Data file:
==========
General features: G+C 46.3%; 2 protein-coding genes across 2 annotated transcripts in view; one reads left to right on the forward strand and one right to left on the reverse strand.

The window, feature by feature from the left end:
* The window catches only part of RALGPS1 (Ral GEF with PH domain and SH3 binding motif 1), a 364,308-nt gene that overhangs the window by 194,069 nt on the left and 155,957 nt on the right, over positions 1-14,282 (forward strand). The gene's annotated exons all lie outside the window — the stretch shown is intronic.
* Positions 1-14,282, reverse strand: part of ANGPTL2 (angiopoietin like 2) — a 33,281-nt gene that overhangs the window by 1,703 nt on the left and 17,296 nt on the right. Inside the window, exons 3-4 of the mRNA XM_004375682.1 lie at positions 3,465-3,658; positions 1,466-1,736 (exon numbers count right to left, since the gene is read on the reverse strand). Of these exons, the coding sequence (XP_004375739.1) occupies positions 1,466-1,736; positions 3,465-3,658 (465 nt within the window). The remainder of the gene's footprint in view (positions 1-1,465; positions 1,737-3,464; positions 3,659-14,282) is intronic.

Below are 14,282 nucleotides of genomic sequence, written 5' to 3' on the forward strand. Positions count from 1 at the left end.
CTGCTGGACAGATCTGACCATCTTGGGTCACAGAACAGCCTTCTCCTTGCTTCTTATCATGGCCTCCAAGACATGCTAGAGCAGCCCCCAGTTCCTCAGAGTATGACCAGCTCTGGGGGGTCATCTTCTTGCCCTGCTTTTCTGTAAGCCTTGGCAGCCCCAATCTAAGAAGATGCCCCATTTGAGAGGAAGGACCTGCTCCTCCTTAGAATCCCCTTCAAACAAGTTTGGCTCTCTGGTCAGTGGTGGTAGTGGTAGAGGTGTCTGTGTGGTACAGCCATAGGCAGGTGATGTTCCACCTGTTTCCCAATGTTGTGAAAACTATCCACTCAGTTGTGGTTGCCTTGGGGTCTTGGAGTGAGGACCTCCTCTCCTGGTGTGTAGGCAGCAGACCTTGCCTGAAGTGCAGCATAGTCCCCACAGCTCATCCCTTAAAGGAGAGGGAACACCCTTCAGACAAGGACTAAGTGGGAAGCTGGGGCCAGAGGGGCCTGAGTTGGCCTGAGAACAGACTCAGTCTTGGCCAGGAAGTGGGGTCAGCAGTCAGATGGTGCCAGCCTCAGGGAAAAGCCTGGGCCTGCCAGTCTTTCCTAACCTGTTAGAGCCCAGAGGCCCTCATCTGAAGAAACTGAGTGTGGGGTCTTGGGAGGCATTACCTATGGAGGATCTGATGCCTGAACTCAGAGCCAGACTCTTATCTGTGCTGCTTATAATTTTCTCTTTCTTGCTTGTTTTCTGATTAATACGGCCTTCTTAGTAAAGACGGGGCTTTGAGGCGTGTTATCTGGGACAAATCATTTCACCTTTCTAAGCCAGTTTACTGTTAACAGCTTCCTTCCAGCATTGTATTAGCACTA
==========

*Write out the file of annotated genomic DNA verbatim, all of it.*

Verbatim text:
General features: G+C 46.3%; 2 protein-coding genes across 2 annotated transcripts in view; one reads left to right on the forward strand and one right to left on the reverse strand.

The window, feature by feature from the left end:
* The window catches only part of RALGPS1 (Ral GEF with PH domain and SH3 binding motif 1), a 364,308-nt gene that overhangs the window by 194,069 nt on the left and 155,957 nt on the right, over positions 1-14,282 (forward strand). The gene's annotated exons all lie outside the window — the stretch shown is intronic.
* Positions 1-14,282, reverse strand: part of ANGPTL2 (angiopoietin like 2) — a 33,281-nt gene that overhangs the window by 1,703 nt on the left and 17,296 nt on the right. Inside the window, exons 3-4 of the mRNA XM_004375682.1 lie at positions 3,465-3,658; positions 1,466-1,736 (exon numbers count right to left, since the gene is read on the reverse strand). Of these exons, the coding sequence (XP_004375739.1) occupies positions 1,466-1,736; positions 3,465-3,658 (465 nt within the window). The remainder of the gene's footprint in view (positions 1-1,465; positions 1,737-3,464; positions 3,659-14,282) is intronic.

Below are 14,282 nucleotides of genomic sequence, written 5' to 3' on the forward strand. Positions count from 1 at the left end.
CTGCTGGACAGATCTGACCATCTTGGGTCACAGAACAGCCTTCTCCTTGCTTCTTATCATGGCCTCCAAGACATGCTAGAGCAGCCCCCAGTTCCTCAGAGTATGACCAGCTCTGGGGGGTCATCTTCTTGCCCTGCTTTTCTGTAAGCCTTGGCAGCCCCAATCTAAGAAGATGCCCCATTTGAGAGGAAGGACCTGCTCCTCCTTAGAATCCCCTTCAAACAAGTTTGGCTCTCTGGTCAGTGGTGGTAGTGGTAGAGGTGTCTGTGTGGTACAGCCATAGGCAGGTGATGTTCCACCTGTTTCCCAATGTTGTGAAAACTATCCACTCAGTTGTGGTTGCCTTGGGGTCTTGGAGTGAGGACCTCCTCTCCTGGTGTGTAGGCAGCAGACCTTGCCTGAAGTGCAGCATAGTCCCCACAGCTCATCCCTTAAAGGAGAGGGAACACCCTTCAGACAAGGACTAAGTGGGAAGCTGGGGCCAGAGGGGCCTGAGTTGGCCTGAGAACAGACTCAGTCTTGGCCAGGAAGTGGGGTCAGCAGTCAGATGGTGCCAGCCTCAGGGAAAAGCCTGGGCCTGCCAGTCTTTCCTAACCTGTTAGAGCCCAGAGGCCCTCATCTGAAGAAACTGAGTGTGGGGTCTTGGGAGGCATTACCTATGGAGGATCTGATGCCTGAACTCAGAGCCAGACTCTTATCTGTGCTGCTTATAATTTTCTCTTTCTTGCTTGTTTTCTGATTAATACGGCCTTCTTAGTAAAGACGGGGCTTTGAGGCGTGTTATCTGGGACAAATCATTTCACCTTTCTAAGCCAGTTTACTGTTAACAGCTTCCTTCCAGCATTGTATTAGCACTA